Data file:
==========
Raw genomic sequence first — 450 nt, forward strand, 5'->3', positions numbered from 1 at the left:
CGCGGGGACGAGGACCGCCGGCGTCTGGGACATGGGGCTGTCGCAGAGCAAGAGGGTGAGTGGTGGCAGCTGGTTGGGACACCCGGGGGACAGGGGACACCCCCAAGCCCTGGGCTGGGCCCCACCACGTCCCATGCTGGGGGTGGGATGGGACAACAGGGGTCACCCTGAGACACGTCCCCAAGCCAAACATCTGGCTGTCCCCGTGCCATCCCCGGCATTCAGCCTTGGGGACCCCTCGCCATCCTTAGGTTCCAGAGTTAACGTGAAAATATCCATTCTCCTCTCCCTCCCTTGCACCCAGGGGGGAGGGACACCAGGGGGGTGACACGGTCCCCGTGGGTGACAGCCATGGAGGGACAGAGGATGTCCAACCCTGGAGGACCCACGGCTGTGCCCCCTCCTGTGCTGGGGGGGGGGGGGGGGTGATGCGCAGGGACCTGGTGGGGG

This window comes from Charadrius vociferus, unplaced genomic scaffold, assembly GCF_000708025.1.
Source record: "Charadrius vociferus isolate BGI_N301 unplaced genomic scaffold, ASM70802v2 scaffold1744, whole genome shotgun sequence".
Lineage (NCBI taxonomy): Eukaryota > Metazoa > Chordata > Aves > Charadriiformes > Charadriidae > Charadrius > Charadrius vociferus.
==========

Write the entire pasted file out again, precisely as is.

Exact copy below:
Raw genomic sequence first — 450 nt, forward strand, 5'->3', positions numbered from 1 at the left:
CGCGGGGACGAGGACCGCCGGCGTCTGGGACATGGGGCTGTCGCAGAGCAAGAGGGTGAGTGGTGGCAGCTGGTTGGGACACCCGGGGGACAGGGGACACCCCCAAGCCCTGGGCTGGGCCCCACCACGTCCCATGCTGGGGGTGGGATGGGACAACAGGGGTCACCCTGAGACACGTCCCCAAGCCAAACATCTGGCTGTCCCCGTGCCATCCCCGGCATTCAGCCTTGGGGACCCCTCGCCATCCTTAGGTTCCAGAGTTAACGTGAAAATATCCATTCTCCTCTCCCTCCCTTGCACCCAGGGGGGAGGGACACCAGGGGGGTGACACGGTCCCCGTGGGTGACAGCCATGGAGGGACAGAGGATGTCCAACCCTGGAGGACCCACGGCTGTGCCCCCTCCTGTGCTGGGGGGGGGGGGGGGGTGATGCGCAGGGACCTGGTGGGGG

This window comes from Charadrius vociferus, unplaced genomic scaffold, assembly GCF_000708025.1.
Source record: "Charadrius vociferus isolate BGI_N301 unplaced genomic scaffold, ASM70802v2 scaffold1744, whole genome shotgun sequence".
Lineage (NCBI taxonomy): Eukaryota > Metazoa > Chordata > Aves > Charadriiformes > Charadriidae > Charadrius > Charadrius vociferus.